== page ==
03 February 2006

Son recreates Cousteau documentaries

Jean-Michel Cousteau, the son of legendary underwater film-maker Jacques, has made a modern version of his father's famed diving film series of the 1960s and '70s.

The Jean-Michel Cousteau's Ocean Adventures series begins on America's PBS TV channel this spring. It encapsulates the work of Cousteau's Santa Barbara, California-based Ocean Futures Society in promoting marine exploration, education and conservation.

Like Jacques Cousteau's films, the series follows the adventures of a band of people voyaging aboard a vessel to different parts of the globe in search of experiences and understanding of the marine world. Along with diving exploration and scientific analysis, a picture of shipboard life is portrayed - reflecting, according to one US commentator, the "reality TV of today".

The six one-hour programmes document four main expeditions. Voyage to Kure is a two-parter based around the north-western Hawaiian archipelago, billed as the "most remote island group in the world". It documents the battle for survival of marine life in the face of pollution, mining, fishing and development.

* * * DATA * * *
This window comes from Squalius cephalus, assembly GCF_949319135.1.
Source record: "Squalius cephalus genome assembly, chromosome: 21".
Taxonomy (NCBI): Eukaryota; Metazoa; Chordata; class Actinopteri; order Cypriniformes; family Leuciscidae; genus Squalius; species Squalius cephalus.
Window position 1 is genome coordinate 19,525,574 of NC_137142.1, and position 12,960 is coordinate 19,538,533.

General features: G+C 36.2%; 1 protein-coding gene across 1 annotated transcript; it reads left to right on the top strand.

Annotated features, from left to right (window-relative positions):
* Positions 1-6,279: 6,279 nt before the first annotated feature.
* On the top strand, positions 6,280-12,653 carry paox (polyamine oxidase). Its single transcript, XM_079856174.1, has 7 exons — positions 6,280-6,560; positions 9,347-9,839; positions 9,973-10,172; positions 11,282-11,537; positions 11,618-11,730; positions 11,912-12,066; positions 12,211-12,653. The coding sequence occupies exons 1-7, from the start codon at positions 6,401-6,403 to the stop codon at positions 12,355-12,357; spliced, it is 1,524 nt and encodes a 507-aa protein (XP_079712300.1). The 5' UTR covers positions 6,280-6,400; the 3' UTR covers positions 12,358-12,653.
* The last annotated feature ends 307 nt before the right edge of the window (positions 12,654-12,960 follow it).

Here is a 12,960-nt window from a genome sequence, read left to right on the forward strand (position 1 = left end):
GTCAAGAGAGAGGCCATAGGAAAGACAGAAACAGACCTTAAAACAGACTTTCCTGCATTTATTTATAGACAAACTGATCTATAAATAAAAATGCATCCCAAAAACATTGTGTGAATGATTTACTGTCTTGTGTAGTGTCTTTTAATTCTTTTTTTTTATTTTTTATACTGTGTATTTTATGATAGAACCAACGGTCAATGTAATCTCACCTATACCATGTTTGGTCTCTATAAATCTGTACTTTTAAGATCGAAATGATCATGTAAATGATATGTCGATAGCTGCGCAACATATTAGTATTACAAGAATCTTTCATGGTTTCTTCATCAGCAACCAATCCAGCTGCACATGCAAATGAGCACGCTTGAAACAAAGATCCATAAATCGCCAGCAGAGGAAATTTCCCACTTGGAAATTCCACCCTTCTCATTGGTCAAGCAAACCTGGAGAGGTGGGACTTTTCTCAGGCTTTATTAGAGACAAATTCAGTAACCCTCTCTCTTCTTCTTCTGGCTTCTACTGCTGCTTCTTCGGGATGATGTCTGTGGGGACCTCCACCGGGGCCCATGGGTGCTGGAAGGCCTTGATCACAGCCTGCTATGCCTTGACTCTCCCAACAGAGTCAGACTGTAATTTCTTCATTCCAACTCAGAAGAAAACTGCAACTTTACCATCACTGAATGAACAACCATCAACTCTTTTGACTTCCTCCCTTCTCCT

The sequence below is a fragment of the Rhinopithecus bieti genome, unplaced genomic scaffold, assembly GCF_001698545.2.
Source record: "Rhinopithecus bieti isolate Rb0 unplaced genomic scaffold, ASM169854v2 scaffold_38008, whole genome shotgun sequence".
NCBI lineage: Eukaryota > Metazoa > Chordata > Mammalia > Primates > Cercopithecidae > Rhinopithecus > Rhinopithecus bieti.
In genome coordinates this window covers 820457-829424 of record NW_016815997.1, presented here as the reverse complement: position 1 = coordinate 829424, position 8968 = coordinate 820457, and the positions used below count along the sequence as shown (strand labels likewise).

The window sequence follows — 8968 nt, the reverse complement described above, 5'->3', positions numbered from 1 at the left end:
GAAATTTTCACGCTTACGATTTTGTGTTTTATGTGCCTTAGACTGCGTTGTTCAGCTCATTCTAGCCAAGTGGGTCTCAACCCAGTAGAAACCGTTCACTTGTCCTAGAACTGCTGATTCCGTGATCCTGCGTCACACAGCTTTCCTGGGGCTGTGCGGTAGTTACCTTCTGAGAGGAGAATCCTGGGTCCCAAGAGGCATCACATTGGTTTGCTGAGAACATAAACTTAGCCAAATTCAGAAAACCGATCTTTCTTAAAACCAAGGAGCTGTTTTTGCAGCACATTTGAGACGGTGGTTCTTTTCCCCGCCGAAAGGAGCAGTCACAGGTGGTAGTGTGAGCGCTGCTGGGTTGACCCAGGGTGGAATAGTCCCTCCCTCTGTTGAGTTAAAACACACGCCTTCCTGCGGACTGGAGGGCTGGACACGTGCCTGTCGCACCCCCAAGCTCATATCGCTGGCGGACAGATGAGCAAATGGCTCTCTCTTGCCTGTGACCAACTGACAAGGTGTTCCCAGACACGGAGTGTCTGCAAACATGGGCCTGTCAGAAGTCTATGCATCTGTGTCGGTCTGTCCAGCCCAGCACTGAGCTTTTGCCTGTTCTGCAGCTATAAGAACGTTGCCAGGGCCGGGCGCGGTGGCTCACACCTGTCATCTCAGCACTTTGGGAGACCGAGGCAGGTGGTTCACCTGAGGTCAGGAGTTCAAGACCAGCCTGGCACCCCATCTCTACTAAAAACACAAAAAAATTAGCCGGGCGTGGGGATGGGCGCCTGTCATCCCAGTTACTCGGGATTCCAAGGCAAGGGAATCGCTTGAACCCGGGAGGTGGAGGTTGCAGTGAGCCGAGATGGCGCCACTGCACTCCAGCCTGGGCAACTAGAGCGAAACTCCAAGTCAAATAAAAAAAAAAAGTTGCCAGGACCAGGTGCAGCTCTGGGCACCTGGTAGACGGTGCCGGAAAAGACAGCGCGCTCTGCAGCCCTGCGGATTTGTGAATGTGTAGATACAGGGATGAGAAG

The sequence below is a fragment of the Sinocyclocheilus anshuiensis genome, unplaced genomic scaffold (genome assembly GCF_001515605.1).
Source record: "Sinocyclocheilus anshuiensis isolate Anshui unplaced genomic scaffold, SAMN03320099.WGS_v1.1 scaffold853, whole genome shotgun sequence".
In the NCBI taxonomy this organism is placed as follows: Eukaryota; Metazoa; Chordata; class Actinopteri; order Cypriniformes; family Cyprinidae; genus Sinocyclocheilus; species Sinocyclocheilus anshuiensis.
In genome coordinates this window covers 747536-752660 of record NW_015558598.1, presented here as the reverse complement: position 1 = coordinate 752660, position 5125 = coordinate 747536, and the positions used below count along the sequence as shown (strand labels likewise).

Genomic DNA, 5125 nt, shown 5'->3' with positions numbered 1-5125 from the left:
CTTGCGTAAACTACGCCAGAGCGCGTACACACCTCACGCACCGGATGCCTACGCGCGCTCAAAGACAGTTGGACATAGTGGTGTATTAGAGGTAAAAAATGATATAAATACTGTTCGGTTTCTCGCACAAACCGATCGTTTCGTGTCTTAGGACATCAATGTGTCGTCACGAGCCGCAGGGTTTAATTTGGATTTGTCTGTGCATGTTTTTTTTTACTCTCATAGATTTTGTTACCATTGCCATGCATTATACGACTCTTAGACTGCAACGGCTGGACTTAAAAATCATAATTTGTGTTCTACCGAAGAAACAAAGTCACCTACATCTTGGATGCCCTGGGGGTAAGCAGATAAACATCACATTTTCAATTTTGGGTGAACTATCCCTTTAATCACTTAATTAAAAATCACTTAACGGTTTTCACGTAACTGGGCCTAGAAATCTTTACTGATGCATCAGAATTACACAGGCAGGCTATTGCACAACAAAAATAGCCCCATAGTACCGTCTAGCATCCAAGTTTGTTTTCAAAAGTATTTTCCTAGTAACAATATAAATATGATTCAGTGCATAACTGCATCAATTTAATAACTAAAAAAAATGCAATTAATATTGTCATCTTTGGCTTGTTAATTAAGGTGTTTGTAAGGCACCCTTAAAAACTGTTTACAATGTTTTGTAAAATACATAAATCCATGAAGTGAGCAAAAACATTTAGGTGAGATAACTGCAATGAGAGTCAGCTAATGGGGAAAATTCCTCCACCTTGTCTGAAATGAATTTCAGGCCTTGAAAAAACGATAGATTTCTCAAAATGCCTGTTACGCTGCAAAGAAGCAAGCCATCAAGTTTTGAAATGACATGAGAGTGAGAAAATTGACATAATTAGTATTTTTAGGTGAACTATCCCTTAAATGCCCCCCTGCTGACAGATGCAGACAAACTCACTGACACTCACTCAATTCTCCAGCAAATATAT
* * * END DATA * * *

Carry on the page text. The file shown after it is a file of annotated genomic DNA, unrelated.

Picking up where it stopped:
The Gray Whale Obstacle Course also majors on pollution, following the journey of grey whales from Baja California to the Bering Sea via the "most polluted migration routes of any whale species".

In Sharks: At Risk, the team swims with grey sharks in French Polynesia and, cageless, with great white sharks off South Africa. In the final two-part America's Underwater Treasures, the team explores the "rarely visited" underwater parks of the country’s National Marine Sanctuary System.

It is hoped that screening rights to the series, produced by Ocean Futures Society and KQED Public Broadcasting, will be agreed for Britain and other countries after broadcast in the USA.

Source: www.divernet.com


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